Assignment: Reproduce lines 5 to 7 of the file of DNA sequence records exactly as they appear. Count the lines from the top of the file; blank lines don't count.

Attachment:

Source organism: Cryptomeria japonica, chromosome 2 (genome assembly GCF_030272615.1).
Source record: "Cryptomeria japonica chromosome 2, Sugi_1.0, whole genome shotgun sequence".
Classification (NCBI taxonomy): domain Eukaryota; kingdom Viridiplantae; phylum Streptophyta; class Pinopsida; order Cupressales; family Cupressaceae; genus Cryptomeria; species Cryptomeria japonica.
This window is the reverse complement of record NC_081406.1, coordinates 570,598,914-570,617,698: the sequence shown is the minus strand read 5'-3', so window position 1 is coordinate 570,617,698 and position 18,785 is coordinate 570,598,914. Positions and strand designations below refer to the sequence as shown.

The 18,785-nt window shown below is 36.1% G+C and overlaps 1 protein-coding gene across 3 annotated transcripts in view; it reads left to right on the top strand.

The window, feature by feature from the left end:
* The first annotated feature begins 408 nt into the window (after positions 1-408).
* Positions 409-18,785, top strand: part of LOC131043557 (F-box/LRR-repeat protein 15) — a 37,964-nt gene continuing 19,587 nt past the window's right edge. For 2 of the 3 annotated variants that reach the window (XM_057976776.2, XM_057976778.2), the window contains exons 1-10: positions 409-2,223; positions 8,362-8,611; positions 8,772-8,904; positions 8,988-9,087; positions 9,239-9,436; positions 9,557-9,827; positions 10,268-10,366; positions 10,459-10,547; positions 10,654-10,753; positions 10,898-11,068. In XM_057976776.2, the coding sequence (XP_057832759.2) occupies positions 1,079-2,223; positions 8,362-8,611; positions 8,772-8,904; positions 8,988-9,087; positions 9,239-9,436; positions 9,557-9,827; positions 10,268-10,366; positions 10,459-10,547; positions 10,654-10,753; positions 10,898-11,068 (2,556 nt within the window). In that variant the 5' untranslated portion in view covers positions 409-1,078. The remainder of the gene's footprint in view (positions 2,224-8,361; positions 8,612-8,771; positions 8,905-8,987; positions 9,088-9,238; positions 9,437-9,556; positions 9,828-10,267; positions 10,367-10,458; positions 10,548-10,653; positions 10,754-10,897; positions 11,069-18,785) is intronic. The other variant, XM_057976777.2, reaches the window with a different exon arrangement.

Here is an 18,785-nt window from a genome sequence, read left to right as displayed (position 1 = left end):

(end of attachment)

The 18,785-nt window shown below is 36.1% G+C and overlaps 1 protein-coding gene across 3 annotated transcripts in view; it reads left to right on the top strand.

The window, feature by feature from the left end:
* The first annotated feature begins 408 nt into the window (after positions 1-408).